Iranian regime’s top officials including the supreme leader and president and their families are involved in a systematic corruption in Iran
Written by Shamsi Saadati on 11 February 2020.
As domestic and international pressure grows on the Iranian regime, especially as its February 21 parliamentary election draws closer, factional feuding and infighting is exacerbating. Each faction tries to blame the other for Iran’s economic and social crisis, particularly the regime’s corruption.
The regime has looted Iran’s national wealth within the last four decades. Besides misusing funds for terrorism and oppression, the regime’s institutionalized corruption has resulted in an aristocracy and major social differences between the Iranian people and the regime’s officials and their families.
In this regard, Vice President Eshagh Jahangiri, in an interview with the state-run Tasnim news agency on January 28, while using the word “Revolution” for the regime, said: “The corruption nowadays has taken the entire revolution like termites. While some people are starving, others are plundering the national wealth.”
Despite his position as the regime’s Vice President, instead of trying to stop this corruption, Jahangiri only complained about it. Jahangiri speaks of corruption, but he refuses to identify those behind it, since all the regime’s faction and officials, including himself, are involved in it.
In this regard, the Kayhan daily, known as the mouthpiece of the regime’s supreme leader, Ali Khamenei, in an article on October 17 about the position held by Jahangiri’s brother, who was arrested for corruption, wrote: “Mehdi Jahangiri is Chairman of the Tourism Finance Group and Vice Chairman of Tehran Chamber of Commerce, the Vice President’s brother, founder of Tourism Bank, director of Iranian Cultural Heritage and Tourism Investment Company, which had established six major satellite companies rapidly, chairman of the Board of Directors of Bonab Steel Industry Complex, Member of the Board of Directors of Handball Federation, Chairman of the Board of Directors of Negin Tourism Company, Chairman of the Board of Directors of Mahdal Industries and Mines Company etc.”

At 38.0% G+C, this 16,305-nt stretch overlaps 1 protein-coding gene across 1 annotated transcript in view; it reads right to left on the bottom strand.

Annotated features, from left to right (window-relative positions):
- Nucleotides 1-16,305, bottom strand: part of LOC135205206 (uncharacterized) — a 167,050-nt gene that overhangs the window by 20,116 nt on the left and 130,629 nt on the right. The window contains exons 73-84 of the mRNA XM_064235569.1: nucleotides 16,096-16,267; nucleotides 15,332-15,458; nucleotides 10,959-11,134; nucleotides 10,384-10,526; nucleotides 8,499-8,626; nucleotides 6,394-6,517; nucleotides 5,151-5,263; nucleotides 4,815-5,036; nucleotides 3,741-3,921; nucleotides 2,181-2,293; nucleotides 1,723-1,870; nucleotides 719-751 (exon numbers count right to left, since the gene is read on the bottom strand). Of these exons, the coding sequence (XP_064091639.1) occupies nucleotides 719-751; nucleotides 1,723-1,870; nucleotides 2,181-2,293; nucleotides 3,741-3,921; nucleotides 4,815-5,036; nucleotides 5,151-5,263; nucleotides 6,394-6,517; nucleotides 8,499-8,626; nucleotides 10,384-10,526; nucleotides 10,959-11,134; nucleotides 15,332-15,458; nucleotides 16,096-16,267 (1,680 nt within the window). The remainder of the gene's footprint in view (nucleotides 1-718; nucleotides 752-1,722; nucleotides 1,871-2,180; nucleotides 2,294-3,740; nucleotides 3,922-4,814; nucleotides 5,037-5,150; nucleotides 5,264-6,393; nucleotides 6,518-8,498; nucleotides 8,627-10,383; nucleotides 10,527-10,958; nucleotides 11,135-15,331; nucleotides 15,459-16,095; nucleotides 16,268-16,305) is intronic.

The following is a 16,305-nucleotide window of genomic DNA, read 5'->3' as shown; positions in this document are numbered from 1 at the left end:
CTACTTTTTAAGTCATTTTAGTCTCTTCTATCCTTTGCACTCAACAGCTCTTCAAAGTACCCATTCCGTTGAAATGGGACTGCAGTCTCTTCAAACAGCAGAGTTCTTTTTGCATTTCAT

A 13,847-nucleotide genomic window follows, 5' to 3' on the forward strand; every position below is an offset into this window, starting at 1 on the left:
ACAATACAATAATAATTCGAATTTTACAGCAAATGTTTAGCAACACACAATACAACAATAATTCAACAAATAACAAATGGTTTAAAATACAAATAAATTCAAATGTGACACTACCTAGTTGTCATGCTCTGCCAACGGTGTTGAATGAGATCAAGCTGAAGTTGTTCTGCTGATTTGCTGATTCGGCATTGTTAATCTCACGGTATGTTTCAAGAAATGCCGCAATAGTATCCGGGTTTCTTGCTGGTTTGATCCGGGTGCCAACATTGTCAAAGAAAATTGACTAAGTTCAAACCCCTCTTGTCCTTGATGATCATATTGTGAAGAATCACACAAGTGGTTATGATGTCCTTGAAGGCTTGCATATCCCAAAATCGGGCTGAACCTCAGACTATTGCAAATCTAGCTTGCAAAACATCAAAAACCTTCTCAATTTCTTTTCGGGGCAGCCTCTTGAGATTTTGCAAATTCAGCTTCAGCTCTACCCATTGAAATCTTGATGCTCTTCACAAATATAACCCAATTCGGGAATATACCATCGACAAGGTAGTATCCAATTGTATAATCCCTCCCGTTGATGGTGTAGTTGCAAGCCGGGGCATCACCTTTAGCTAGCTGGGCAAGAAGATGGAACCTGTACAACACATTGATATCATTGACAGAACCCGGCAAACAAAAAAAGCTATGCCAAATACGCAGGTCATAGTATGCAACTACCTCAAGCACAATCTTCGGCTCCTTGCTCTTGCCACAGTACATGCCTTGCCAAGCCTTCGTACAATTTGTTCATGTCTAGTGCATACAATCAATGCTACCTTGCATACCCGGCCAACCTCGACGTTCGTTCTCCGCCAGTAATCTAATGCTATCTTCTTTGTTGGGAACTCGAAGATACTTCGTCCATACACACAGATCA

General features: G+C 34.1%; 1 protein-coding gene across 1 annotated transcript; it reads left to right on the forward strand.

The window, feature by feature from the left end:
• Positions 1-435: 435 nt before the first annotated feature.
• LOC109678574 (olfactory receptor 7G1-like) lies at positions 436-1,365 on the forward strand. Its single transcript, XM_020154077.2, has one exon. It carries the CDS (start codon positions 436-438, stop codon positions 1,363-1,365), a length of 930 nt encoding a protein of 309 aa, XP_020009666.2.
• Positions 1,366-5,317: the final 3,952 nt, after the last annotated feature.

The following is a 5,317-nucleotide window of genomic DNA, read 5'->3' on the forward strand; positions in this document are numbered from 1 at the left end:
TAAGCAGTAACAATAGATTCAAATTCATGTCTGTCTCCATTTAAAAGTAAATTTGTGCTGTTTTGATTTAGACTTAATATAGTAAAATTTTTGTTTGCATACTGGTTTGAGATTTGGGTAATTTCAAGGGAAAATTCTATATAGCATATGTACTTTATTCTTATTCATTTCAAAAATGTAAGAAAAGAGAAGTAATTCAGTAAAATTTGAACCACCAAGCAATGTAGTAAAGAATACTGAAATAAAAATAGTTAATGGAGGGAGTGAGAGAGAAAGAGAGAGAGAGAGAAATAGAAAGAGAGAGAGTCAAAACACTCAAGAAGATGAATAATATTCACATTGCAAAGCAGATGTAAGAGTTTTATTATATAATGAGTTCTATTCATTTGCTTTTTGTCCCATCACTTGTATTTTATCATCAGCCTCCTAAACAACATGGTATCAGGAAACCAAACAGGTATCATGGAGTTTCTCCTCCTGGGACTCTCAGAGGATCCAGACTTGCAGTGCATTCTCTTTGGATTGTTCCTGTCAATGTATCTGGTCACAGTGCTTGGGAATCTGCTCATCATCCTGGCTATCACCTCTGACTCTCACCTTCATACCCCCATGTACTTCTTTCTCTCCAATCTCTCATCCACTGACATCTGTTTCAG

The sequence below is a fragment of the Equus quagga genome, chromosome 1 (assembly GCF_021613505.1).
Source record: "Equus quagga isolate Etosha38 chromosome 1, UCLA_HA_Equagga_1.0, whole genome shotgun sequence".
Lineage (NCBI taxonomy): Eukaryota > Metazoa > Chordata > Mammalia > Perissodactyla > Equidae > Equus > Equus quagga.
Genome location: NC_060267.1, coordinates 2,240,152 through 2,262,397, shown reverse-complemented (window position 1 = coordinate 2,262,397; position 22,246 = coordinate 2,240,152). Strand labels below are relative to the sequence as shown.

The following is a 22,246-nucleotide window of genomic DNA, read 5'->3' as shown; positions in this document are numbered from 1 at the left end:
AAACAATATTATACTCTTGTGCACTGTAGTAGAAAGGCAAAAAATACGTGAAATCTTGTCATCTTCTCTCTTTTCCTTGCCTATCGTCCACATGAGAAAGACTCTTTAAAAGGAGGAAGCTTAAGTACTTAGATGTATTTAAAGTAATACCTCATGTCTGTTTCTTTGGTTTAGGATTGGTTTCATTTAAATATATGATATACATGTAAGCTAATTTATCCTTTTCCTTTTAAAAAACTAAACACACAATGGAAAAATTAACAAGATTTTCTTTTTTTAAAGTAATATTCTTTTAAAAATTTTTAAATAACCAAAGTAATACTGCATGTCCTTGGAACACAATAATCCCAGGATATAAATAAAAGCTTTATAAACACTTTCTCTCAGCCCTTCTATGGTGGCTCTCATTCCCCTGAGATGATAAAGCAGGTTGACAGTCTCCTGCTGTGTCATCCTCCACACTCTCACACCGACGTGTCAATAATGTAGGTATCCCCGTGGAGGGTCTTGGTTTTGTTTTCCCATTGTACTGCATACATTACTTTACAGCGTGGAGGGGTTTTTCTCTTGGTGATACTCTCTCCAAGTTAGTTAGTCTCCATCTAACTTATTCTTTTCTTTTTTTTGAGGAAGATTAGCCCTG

In a similar news on February 9, the state-run Rouydad 24 news agency, close to President Hassan Rouhani’s faction, wrote about corruption by the wife of Mohammad Bagher Ghalibaf, former mayor of Tehran who is close to Khamenei. The article titled, “Shocking facts and statistics about Ghalibaf’s wife’s charity,” reveals that “correspondence and documents currently under investigation in the Tehran municipality show that one of the pending assignments is how properties were donated to the charity of Zahra Moshir, the wife of Ghalibaf.” Apparently, Ghalibaf’s wife used the construction of a public hospital as a cover for plundering money. In this regard, the article stated: “In 2011, only 5% of the property’s price was received as a down payment by the municipality of Tehran. The rest of the payment was supposed to be paid five percent in cash and the rest as installments. Such a contract was completely one-sided and in Ghalibaf’s favor. Yet, the official letter from the Department of Finance and Urban Economics claimed that the price of the property was initially incorrect, and that the property was sold at one-fifth of the price.”
The facts listed above once again confirm that corruption and embezzlement is not limited to one person or even a faction within the regime. It is rather institutionalized and won’t stop until the regime’s downfall. This corruption, however, has a strategic impact for the regime. It paves the way for more protests by the Iranian people, who are grappling with poverty and watch their national wealth being plundered.